BACK IN TUEBINGEN IN NOVEMBER FOR TUEBINGEN/DURHAM 30TH ANNIVERSARY ANTHOLOGY LAUNCH

BACK IN TUEBINGEN IN NOVEMBER FOR TUEBINGEN/DURHAM 30TH ANNIVERSARY ANTHOLOGY LAUNCH

12.9.14

THOMAS SPENCE BICENTENARY



























SPEECH BY DR KEITH ARMSTRONG FOR HERITAGE OPEN DAYS’ COMMEMORATION OF THE BICENTENARY OF THE DEATH OF THOMAS SPENCE  AT THE SPENCE PLAQUE, BROAD GARTH, NEWCASTLE UPON TYNE, THURSDAY 11TH SEPTEMBER 2014:

On behalf of The Thomas Spence Trust and Hertiage Open Days, I’m delighted to welcome you here to mark the 150th anniversay of the death of that great free spirit, utopian writer, land reformer and courageous pioneering campaigner for the rights of men and women, Thomas Spence. Myself and other members of our Trust campaigned for well over 10 years for some kind of memorial to Tom Spence and it is with great pride that we gather here today.
We know that Spence was born on the Quayside on June 21st 1750. We know that his father Jeremiah made fishing nets and sold hardware from a booth on Sandhill and his mother Margaret kept a stocking stall, also on Sandhill, but it has not been possible, all these years on, to pinpoint the exact location of Thomas Spence’s birthplace, which is why this plaque was installed here at Broad Garth, the site of his school room and debating society and where he actually came to blows with Thomas Bewick because of a dispute over the contentious matter of property. Bewick gave Spence a beating with cudgels on that occasion but, surprisingly enough, they remained lifelong friends. As Bewick said of Spence: ‘He was one of the warmest Philanthropists in the world and the happiness of Mankind seemed, with him, to absorb every other consideration.’
In these days of bland career politicians, Spence stands out as an example of a free spirit, prepared to go to prison for his principles - the principles of grass roots freedom, community and democracy, for the human rights of people all over the world.
Spence mobilised politically in taverns in Newcastle and later in London. That is why this evening you are all invited to join us across the road in the Red House on Newcastle’s Quayside to raise a glass for Tom and to hear poems and songs in his honour.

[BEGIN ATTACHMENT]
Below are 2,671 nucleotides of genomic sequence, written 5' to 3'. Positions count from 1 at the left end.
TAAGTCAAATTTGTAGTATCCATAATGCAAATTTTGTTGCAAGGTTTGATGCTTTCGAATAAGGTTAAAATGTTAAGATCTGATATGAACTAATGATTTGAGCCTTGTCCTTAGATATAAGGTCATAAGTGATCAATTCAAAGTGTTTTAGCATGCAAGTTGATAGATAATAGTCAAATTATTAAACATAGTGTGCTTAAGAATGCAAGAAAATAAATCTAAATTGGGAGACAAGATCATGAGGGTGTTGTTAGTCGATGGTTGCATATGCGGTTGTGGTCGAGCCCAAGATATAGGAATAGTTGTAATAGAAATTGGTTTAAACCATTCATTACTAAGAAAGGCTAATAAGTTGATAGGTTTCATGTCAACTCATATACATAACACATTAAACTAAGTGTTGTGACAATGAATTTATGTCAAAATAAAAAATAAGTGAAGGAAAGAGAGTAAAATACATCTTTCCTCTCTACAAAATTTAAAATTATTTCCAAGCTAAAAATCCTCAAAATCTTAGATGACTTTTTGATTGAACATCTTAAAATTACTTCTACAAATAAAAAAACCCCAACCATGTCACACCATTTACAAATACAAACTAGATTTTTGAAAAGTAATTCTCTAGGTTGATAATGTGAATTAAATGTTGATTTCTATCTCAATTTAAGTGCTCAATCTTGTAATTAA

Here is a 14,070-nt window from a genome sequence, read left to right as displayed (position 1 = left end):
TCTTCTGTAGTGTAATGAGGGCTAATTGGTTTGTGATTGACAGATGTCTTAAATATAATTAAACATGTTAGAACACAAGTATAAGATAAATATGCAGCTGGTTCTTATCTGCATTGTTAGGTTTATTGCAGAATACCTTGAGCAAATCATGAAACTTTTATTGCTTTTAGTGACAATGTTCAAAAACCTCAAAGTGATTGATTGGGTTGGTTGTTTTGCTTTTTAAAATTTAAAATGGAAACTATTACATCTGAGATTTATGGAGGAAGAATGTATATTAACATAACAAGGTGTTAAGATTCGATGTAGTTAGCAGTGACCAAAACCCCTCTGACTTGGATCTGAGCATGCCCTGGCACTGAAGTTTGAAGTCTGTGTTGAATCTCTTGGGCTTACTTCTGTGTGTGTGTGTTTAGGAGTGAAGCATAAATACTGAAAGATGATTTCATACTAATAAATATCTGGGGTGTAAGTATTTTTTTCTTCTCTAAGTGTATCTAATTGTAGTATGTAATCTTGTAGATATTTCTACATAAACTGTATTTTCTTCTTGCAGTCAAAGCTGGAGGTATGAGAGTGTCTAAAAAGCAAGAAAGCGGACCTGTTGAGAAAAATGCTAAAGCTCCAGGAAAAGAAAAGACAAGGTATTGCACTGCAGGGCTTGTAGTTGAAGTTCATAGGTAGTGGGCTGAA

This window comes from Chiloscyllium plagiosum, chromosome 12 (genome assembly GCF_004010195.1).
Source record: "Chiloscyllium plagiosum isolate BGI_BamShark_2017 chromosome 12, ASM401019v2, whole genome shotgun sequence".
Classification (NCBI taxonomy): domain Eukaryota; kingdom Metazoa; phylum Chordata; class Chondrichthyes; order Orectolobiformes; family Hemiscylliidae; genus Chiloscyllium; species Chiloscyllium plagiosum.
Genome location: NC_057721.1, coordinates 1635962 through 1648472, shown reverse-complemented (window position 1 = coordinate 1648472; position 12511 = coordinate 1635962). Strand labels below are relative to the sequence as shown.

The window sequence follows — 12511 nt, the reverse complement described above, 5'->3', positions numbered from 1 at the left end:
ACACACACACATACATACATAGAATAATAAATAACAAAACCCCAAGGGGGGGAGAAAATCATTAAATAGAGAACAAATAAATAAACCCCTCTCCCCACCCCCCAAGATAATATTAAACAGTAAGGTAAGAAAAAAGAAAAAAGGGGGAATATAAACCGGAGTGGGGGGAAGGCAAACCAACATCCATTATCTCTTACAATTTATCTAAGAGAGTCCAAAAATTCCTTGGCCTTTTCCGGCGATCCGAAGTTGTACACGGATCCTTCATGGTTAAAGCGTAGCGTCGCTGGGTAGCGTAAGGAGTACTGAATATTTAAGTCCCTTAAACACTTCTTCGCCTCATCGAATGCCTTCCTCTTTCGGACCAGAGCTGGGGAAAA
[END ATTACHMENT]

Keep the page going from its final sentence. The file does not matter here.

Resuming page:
This plaque puts Thomas Spence on the map for all of those pilgrims who hold human rights and political freedoms dear. It does not trap his free spirit rather it gives his life and work fresh wings.
Thanks for coming this afternoon.

FOLK SONG FOR THOMAS SPENCE

(1750-1814)


Down by the old Quayside,
I heard a young man cry,
among the nets and ships he made his way.
As the keelboats buzzed along,
he sang a seagull’s song;
he cried out for the Rights of you and me.

Oh lads, that man was Thomas Spence,
he gave up all his life
just to be free.
Up and down the cobbled Side,
struggling on through the Broad Chare,
he shouted out his wares
for you and me.

Oh lads, you should have seen him gan,
he was a man the likes you rarely see.
With a pamphlet in his hand,
and a poem at his command,
he haunts the Quayside still
and his words sing.

His folks they both were Scots,
sold socks and fishing nets,
through the Fog on the Tyne they plied their trade.
In this theatre of life,
the crying and the strife,
they tried to be decent and be strong.

Oh lads, that man was Thomas Spence,
he gave up all his life
just to be free.
Up and down the cobbled Side,
struggling on through the Broad Chare,
he shouted out his wares
for you and me.

Oh lads, you should have seen him gan,
he was a man the likes you rarely see.
With a pamphlet in his hand,
and a poem at his command,
he haunts the Quayside still
and his words sing.


KEITH ARMSTRONG




(from the music-theatre piece ‘Pigs' Meat’ written for Bruvvers Theatre Company)







the jingling geordie

My photo
whitley bay, tyne and wear, United Kingdom
poet and raconteur